Physics team builds mini supercomputer

27 August 2015 | Story by Newsroom
From left to right: James Dickson, Prof Andre Peshier, Trystan Lambert, Kerwin Ontong, Clint Sadler, Victor Gueorguiev.
From left to right: James Dickson, Prof Andre Peshier, Trystan Lambert, Kerwin Ontong, Clint Sadler, Victor Gueorguiev.

A team of students and staff from the physics department recently built a "mini supercomputer" from scratch.

The computer was dubbed 'Hi-Π-4-mens', as it operates on the same parallel-computing principles as high-performance computing centres, just on a much smaller scale. It makes use of a cluster of Raspberry-Pi computer boards similar to the hardware in smart phones.

Professor Andre Peshier of the Department of Physics explains: "I want to get students involved in research early on, and illustrate to them the interdisciplinary nature of our field. So, I proposed a project at the interface of physics and computer science, which needed to be solved on a DIY computer cluster. This hardware running parallel code allows for an elegant solution of the specific physics question I posed."

Information on a handful of similar hardware projects at overseas universities was very limited, so the process of designing, building, programming, and finally using the 'Hi-π-4-mens' cluster has been an incredible learning experience for the (now) second-year physics students Trystan Lambert and Victor Gueorguiev. With advice from Clint Sadler and Kerwin Ontong from the department's electronics workshop, Lambert focused on the hardware and set up the Giga-network linking the boards, while Gueorguiev focused mainly on developing the software for the project.

Intense discussions on the housing structure of the prototype, between the group and the mechanical workshop's James Dickson, led to a beautiful transparent design, making it literally a showcase for collaboration across all levels in the physics department.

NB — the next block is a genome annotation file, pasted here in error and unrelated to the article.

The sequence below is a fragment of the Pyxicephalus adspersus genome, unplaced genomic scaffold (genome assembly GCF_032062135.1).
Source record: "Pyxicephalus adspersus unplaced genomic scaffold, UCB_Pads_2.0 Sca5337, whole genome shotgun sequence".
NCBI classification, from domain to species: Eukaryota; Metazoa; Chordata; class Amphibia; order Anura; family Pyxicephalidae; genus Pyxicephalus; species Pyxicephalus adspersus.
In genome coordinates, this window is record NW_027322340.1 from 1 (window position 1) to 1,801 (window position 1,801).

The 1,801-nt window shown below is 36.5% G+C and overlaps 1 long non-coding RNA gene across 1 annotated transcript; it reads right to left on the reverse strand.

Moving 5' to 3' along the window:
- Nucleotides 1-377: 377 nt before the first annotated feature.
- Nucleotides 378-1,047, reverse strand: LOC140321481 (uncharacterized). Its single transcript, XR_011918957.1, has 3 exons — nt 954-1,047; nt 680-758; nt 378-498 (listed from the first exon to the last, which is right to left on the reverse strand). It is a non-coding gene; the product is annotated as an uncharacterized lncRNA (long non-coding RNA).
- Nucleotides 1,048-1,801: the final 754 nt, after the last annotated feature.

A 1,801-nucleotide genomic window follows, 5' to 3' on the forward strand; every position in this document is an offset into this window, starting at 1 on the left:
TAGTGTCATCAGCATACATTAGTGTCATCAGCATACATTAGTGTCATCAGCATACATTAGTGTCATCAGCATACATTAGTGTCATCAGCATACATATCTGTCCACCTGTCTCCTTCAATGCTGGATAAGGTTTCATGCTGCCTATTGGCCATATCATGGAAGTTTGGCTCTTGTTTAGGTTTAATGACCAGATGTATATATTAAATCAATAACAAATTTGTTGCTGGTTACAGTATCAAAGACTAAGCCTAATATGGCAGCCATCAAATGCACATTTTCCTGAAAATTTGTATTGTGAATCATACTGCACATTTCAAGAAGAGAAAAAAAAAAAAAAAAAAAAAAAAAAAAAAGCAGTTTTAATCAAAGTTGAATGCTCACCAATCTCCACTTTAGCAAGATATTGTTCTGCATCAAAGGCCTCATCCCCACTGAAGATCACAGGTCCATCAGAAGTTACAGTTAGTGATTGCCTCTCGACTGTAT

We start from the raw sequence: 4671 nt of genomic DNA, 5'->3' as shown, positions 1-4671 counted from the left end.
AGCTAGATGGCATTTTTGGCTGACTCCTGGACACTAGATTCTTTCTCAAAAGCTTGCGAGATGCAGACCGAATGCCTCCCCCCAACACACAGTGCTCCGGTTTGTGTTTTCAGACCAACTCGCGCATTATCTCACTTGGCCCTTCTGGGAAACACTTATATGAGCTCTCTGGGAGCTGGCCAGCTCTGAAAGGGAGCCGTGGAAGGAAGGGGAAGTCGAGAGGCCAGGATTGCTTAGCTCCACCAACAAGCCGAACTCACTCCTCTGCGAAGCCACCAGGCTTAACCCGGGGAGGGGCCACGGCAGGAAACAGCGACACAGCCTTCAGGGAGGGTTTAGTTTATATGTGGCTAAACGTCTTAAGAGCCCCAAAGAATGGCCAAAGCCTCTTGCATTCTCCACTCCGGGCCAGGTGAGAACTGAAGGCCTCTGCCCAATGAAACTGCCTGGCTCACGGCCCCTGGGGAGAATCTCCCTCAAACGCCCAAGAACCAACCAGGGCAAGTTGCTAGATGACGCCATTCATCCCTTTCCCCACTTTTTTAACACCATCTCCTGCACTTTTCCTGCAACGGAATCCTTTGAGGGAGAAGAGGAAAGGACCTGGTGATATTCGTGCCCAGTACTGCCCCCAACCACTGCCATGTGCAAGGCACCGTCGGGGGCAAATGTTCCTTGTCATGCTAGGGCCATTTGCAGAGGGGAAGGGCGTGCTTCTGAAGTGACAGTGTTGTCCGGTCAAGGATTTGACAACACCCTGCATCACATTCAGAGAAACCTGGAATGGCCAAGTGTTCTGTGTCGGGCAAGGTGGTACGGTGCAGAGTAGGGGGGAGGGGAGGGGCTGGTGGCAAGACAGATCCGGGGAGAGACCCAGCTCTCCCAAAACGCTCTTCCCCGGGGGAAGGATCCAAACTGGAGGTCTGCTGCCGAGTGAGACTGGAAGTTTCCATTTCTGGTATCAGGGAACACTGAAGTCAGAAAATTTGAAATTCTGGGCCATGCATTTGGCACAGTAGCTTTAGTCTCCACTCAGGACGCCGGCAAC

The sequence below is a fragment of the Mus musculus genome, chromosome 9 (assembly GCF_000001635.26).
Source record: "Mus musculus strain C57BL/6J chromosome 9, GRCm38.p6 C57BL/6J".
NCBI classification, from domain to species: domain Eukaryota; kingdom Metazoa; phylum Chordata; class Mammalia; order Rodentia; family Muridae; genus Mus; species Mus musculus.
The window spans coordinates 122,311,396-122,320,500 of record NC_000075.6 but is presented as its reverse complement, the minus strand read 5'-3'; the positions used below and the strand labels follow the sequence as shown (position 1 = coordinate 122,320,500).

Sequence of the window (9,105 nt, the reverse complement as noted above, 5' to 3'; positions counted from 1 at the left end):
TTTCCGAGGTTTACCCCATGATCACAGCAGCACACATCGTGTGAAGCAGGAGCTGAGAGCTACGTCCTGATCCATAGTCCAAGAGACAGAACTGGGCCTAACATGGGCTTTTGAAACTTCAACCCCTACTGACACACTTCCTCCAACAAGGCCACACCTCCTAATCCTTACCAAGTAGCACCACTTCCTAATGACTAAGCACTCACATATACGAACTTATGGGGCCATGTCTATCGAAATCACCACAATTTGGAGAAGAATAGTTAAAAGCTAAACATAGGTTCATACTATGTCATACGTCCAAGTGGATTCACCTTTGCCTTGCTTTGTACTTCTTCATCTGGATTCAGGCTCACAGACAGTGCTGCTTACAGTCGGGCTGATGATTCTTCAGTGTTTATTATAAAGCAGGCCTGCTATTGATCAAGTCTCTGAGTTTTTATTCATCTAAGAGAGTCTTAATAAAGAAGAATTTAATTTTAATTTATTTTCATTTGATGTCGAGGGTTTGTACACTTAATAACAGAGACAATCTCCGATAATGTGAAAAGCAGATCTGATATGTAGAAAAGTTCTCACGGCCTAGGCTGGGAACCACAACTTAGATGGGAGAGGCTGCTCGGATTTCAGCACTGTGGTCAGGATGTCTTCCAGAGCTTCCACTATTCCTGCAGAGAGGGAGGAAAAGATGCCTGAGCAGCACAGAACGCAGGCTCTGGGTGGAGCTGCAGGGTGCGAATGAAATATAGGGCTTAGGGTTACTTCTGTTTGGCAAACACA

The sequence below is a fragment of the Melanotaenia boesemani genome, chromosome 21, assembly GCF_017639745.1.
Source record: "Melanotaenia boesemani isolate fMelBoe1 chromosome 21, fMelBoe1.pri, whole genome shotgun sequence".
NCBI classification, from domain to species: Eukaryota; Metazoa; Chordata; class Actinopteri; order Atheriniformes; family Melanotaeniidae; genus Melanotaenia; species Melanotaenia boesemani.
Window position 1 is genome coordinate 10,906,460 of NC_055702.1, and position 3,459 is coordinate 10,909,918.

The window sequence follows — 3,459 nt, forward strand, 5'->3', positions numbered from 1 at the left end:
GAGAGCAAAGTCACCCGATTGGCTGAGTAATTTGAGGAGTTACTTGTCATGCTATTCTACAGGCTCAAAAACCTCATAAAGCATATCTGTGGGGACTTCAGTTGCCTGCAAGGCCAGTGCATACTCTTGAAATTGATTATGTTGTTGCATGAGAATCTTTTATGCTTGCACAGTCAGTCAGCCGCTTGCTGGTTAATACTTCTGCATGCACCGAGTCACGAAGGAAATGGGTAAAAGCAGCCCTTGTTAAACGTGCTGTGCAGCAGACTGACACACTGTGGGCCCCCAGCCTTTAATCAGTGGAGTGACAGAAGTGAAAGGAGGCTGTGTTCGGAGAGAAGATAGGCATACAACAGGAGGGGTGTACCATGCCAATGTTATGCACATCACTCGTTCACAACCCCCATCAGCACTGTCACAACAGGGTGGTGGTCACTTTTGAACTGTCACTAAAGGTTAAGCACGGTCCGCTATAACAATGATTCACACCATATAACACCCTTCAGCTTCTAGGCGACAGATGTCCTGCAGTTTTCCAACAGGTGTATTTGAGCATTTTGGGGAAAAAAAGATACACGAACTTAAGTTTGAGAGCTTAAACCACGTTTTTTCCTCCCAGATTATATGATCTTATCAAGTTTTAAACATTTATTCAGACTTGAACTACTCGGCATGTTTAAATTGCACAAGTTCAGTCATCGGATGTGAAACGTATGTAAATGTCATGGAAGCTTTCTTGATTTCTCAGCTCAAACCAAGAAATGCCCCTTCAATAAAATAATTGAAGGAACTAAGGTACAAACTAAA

Said the two students: "It was a fun and very interesting experience. Although at first it was scary, as we were thrown in the deep end and knew very little about parallel computing, we managed to make it happen and learned a lot along the way."

Peshier adds: "With 4+1 Raspberry-Pi boards at present, each costing around R400, our 'Hi-π-4-mens' cluster does not really reach the computing power of a typical personal computer, but it is considerably cheaper."

More important, however, is its value as a training vehicle. The cluster allows students to gain expertise in operating multi-processor computers, with full responsibility at all levels.

"This is essential in order to solve some of the complex questions being investigated in our department, many of them closely linked to CERN, the European Organization for Nuclear Research," says Peshier.

In future, he would like to fuel the physics department's undertaking to teach numerical modelling of systems using computers in its main first-year course. Students who excel in the regular Python programming tasks may now develop parallelised code on the cluster, or even start learning the more powerful mathematical framework.

Any applications for suitable projects, possibly also from other departments, should be submitted to

Story by Katherine Wilson. Photo by Michael Hammond.

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